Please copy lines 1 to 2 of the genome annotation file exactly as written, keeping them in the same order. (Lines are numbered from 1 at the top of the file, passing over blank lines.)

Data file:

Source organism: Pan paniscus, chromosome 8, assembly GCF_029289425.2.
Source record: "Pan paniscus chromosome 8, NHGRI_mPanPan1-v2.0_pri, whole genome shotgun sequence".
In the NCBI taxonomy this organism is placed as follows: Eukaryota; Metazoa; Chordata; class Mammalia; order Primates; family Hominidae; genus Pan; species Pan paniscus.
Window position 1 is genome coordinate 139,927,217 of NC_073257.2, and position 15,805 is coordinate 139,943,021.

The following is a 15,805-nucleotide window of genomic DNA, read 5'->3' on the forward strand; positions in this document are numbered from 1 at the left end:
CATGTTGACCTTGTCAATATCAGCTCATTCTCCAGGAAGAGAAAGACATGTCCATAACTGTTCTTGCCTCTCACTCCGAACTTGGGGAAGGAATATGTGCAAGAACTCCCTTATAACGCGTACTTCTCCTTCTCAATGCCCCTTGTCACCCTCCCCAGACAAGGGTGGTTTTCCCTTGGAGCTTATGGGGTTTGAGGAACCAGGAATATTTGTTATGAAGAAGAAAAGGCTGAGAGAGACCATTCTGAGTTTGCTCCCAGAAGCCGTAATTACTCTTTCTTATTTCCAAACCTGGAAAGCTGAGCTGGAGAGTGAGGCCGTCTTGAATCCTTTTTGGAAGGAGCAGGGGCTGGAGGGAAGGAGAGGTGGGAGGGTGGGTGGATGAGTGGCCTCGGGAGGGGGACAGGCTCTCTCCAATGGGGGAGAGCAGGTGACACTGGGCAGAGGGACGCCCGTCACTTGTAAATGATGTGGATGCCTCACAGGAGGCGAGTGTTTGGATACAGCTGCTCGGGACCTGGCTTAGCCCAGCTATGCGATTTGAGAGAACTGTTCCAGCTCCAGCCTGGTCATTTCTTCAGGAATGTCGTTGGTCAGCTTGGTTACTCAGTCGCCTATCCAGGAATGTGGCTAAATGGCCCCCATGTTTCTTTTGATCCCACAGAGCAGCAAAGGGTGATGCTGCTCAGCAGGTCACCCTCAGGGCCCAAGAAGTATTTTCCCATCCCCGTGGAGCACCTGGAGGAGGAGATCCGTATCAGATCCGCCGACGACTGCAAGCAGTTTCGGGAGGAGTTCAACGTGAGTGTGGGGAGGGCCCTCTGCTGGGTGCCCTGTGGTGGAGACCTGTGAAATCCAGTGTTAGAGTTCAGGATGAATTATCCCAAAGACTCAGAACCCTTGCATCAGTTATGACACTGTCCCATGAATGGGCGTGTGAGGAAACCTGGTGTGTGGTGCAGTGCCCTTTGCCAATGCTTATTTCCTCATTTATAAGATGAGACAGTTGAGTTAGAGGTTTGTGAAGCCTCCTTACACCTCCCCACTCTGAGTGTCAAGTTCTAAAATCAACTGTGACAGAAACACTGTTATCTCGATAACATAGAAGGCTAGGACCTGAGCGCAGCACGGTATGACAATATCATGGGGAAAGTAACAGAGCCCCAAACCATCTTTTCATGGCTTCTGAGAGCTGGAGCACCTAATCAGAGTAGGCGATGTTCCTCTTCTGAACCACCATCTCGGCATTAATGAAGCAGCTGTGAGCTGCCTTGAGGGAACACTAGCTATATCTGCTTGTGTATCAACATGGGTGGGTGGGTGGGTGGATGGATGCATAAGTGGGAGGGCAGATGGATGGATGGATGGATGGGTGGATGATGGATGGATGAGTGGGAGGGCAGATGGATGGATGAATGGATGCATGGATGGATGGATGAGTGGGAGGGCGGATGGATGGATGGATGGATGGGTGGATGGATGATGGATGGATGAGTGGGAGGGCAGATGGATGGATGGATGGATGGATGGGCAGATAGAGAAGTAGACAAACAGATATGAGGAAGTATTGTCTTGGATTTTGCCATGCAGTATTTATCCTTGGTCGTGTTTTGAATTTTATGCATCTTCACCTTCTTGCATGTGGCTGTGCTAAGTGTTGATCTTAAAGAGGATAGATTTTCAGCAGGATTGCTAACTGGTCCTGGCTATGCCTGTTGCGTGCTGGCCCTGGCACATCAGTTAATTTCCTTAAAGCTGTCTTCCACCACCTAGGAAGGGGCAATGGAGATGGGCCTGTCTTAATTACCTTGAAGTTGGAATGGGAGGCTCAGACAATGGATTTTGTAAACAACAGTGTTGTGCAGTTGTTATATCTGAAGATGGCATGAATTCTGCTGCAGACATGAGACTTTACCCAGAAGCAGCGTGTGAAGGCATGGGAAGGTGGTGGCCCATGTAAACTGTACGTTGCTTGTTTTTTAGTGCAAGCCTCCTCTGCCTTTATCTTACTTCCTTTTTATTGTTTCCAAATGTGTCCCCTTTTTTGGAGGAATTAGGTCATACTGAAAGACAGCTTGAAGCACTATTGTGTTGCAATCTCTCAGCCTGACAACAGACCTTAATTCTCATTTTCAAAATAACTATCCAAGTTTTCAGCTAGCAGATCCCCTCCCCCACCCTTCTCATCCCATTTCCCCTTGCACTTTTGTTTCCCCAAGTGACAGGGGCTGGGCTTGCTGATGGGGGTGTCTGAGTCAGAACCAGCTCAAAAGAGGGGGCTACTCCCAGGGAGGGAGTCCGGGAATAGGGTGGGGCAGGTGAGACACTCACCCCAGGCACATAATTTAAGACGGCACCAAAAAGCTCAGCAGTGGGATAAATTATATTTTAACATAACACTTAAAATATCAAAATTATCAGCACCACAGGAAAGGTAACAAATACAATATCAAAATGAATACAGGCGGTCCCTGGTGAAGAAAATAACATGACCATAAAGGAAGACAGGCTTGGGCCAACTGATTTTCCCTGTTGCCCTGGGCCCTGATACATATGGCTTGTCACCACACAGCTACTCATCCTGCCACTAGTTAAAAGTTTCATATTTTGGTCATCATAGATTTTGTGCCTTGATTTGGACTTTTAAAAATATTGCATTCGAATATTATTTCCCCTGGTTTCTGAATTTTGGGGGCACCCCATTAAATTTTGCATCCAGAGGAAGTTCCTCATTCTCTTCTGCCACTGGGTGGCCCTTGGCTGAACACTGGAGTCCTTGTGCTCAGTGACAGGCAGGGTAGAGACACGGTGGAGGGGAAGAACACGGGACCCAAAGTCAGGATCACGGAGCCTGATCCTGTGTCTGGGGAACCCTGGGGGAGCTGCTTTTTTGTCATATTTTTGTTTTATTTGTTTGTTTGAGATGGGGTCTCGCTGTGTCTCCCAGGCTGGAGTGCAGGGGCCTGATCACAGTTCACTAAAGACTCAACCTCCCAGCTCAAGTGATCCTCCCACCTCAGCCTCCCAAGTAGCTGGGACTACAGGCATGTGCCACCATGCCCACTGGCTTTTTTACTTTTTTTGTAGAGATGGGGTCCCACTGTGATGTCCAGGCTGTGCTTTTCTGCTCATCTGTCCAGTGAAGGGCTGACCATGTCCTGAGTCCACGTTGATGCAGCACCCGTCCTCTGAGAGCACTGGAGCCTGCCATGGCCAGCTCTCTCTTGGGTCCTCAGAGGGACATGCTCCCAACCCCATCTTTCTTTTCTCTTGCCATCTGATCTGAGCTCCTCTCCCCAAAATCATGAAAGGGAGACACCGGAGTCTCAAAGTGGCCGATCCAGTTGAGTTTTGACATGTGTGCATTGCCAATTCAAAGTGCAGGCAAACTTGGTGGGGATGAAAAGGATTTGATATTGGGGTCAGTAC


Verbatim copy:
Source organism: Pan paniscus, chromosome 8, assembly GCF_029289425.2.
Source record: "Pan paniscus chromosome 8, NHGRI_mPanPan1-v2.0_pri, whole genome shotgun sequence".